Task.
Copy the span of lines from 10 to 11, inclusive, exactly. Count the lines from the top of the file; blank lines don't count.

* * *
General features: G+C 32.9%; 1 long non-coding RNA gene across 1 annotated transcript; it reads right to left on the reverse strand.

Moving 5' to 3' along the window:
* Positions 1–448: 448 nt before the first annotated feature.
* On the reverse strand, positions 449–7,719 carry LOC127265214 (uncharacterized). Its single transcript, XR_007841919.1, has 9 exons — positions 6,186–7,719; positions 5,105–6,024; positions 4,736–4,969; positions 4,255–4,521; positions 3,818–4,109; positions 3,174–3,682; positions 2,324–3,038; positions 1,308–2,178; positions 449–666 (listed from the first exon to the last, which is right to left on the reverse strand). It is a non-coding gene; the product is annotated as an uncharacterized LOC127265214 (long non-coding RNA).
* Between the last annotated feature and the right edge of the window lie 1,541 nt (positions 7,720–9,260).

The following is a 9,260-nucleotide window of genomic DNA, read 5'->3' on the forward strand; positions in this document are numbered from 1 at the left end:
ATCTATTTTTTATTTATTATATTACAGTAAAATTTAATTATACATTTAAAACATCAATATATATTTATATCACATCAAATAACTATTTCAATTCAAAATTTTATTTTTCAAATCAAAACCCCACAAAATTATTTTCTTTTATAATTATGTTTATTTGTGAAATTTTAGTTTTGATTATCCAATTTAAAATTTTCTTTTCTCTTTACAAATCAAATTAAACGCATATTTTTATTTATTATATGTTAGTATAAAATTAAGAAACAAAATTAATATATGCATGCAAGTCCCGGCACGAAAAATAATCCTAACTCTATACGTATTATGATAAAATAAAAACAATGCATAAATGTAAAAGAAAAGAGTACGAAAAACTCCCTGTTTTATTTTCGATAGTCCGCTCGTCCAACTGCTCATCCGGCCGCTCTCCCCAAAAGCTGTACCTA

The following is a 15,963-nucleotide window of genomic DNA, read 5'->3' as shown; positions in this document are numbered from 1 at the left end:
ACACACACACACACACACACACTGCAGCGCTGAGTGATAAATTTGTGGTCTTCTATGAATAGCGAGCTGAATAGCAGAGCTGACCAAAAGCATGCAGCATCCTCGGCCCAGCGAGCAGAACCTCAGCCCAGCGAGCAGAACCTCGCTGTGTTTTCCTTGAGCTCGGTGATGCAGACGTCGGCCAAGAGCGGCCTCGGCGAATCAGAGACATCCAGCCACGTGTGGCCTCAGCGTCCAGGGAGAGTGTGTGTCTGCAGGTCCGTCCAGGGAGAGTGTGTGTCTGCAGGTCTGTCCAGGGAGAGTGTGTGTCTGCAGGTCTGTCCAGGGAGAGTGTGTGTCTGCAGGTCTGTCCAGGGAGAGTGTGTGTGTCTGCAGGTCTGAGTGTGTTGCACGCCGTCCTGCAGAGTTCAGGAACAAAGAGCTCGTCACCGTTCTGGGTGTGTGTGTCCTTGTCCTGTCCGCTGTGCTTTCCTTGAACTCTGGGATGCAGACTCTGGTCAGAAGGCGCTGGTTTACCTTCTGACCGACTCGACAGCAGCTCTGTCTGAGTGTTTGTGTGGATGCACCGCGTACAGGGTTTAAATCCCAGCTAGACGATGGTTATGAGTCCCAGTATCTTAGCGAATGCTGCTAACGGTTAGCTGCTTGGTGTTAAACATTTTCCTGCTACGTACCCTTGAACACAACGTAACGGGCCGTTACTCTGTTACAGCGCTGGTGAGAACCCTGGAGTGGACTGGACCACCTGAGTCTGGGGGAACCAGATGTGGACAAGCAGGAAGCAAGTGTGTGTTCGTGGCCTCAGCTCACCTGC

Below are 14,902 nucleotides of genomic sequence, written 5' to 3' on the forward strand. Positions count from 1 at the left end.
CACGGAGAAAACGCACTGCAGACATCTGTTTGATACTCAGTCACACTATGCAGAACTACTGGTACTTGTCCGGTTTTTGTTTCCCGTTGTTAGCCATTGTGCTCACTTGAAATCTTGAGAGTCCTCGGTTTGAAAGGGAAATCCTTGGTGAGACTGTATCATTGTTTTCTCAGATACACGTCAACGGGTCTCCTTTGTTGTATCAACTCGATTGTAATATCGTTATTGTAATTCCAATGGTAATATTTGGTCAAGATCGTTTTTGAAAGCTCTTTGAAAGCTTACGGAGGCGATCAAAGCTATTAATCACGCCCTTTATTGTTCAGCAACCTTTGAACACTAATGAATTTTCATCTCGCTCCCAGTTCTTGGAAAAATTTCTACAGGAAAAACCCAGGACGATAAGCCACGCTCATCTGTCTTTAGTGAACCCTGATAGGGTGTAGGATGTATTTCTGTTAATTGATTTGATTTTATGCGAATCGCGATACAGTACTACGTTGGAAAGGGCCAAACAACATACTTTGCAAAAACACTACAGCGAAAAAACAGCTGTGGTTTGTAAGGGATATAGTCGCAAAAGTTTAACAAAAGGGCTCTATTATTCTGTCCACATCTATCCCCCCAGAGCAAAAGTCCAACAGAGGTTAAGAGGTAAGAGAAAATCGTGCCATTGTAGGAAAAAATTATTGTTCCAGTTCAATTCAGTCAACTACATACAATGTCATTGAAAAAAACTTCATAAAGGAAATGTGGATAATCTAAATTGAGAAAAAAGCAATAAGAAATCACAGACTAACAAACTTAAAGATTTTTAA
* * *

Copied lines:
Below are 14,902 nucleotides of genomic sequence, written 5' to 3' on the forward strand. Positions count from 1 at the left end.
CACGGAGAAAACGCACTGCAGACATCTGTTTGATACTCAGTCACACTATGCAGAACTACTGGTACTTGTCCGGTTTTTGTTTCCCGTTGTTAGCCATTGTGCTCACTTGAAATCTTGAGAGTCCTCGGTTTGAAAGGGAAATCCTTGGTGAGACTGTATCATTGTTTTCTCAGATACACGTCAACGGGTCTCCTTTGTTGTATCAACTCGATTGTAATATCGTTATTGTAATTCCAATGGTAATATTTGGTCAAGATCGTTTTTGAAAGCTCTTTGAAAGCTTACGGAGGCGATCAAAGCTATTAATCACGCCCTTTATTGTTCAGCAACCTTTGAACACTAATGAATTTTCATCTCGCTCCCAGTTCTTGGAAAAATTTCTACAGGAAAAACCCAGGACGATAAGCCACGCTCATCTGTCTTTAGTGAACCCTGATAGGGTGTAGGATGTATTTCTGTTAATTGATTTGATTTTATGCGAATCGCGATACAGTACTACGTTGGAAAGGGCCAAACAACATACTTTGCAAAAACACTACAGCGAAAAAACAGCTGTGGTTTGTAAGGGATATAGTCGCAAAAGTTTAACAAAAGGGCTCTATTATTCTGTCCACATCTATCCCCCCAGAGCAAAAGTCCAACAGAGGTTAAGAGGTAAGAGAAAATCGTGCCATTGTAGGAAAAAATTATTGTTCCAGTTCAATTCAGTCAACTACATACAATGTCATTGAAAAAAACTTCATAAAGGAAATGTGGATAATCTAAATTGAGAAAAAAGCAATAAGAAATCACAGACTAACAAACTTAAAGATTTTTAA